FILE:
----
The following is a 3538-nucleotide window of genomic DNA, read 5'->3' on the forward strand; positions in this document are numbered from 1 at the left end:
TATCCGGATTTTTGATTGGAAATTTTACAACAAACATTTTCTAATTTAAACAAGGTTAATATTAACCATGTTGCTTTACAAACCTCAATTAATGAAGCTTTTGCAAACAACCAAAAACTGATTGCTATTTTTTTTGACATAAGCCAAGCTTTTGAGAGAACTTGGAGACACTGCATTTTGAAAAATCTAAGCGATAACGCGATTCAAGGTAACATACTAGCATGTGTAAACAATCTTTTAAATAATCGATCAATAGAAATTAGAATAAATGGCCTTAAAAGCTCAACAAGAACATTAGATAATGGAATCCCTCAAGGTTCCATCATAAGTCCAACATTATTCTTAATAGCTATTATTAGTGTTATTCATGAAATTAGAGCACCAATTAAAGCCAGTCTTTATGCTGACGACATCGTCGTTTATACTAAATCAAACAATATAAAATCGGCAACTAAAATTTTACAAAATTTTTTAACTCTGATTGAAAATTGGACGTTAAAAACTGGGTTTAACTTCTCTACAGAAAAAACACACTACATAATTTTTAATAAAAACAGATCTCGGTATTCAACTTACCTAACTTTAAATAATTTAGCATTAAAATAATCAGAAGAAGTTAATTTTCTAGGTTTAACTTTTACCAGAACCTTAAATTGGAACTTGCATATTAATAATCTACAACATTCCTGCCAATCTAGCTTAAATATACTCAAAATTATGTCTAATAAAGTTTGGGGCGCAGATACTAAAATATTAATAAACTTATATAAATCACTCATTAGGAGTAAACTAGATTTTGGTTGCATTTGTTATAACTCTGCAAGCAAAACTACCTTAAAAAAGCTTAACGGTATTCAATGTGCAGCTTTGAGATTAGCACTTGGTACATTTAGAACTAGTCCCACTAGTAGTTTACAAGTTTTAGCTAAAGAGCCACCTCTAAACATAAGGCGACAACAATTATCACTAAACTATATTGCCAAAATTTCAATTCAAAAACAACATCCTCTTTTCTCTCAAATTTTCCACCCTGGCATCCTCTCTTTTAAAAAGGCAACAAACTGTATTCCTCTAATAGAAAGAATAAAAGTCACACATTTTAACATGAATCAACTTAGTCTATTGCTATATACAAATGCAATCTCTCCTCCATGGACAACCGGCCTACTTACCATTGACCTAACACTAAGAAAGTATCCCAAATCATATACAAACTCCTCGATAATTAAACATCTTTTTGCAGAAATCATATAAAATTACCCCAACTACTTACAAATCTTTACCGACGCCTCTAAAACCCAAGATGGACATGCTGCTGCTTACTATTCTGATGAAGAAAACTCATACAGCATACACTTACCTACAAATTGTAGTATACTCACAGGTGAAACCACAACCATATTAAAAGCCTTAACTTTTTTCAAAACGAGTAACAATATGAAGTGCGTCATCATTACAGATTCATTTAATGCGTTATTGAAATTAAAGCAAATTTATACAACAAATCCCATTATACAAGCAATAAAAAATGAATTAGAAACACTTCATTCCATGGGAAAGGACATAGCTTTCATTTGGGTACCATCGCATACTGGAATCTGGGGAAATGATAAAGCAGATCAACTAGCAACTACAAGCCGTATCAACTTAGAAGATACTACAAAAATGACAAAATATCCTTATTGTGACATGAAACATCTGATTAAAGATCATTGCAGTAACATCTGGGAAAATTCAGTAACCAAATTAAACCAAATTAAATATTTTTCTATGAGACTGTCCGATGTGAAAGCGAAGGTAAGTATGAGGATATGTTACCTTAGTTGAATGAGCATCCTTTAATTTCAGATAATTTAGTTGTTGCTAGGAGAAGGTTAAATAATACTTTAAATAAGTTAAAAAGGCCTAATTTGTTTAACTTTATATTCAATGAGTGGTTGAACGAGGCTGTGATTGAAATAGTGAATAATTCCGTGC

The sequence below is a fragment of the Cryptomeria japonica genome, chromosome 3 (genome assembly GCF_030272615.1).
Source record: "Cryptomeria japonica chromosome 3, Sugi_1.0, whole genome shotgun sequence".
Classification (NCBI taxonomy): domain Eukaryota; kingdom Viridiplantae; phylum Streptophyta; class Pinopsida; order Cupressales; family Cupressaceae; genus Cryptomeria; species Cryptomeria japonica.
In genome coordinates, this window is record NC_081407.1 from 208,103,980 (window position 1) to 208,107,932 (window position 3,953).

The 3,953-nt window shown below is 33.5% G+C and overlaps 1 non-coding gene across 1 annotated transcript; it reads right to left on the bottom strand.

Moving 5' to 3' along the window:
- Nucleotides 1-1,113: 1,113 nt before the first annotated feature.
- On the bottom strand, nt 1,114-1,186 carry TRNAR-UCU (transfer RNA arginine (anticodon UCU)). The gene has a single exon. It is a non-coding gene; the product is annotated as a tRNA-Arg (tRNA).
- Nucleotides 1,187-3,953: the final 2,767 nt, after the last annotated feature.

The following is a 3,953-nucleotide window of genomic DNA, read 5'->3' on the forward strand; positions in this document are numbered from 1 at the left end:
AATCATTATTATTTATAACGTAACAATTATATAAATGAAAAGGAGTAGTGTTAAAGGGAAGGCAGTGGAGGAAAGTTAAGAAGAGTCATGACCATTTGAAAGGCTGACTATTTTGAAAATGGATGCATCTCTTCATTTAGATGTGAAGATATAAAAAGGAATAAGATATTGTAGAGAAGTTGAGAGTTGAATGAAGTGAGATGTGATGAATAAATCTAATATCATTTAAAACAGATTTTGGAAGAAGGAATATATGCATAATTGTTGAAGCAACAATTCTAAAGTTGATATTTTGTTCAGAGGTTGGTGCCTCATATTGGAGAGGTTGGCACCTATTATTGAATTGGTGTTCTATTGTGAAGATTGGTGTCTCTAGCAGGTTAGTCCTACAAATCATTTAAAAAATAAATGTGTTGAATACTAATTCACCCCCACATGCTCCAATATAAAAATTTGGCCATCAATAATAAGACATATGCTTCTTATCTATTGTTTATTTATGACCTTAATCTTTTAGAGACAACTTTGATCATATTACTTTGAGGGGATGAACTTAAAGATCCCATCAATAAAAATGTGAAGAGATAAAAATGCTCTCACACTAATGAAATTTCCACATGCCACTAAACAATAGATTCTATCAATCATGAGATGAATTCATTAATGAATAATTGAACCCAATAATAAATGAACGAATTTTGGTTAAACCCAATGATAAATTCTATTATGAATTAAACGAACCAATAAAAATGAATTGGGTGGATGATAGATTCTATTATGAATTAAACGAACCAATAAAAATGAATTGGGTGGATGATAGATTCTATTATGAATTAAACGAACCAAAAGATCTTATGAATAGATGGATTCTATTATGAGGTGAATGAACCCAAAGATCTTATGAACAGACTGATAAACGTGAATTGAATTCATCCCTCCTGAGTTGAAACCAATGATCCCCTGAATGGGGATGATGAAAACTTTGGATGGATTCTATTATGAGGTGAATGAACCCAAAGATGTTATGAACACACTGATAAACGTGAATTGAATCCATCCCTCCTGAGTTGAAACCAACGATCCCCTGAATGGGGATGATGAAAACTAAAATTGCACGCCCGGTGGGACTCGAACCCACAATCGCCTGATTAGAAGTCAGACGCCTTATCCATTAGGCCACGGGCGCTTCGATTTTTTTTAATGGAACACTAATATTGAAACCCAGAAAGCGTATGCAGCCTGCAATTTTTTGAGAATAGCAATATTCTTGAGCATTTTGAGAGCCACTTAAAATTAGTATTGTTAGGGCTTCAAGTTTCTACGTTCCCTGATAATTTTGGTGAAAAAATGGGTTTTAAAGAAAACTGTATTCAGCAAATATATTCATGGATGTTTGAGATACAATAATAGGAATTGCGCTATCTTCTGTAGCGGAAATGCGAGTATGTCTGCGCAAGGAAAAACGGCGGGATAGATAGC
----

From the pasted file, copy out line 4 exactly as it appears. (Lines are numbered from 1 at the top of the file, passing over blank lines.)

Source record: "Cryptomeria japonica chromosome 3, Sugi_1.0, whole genome shotgun sequence".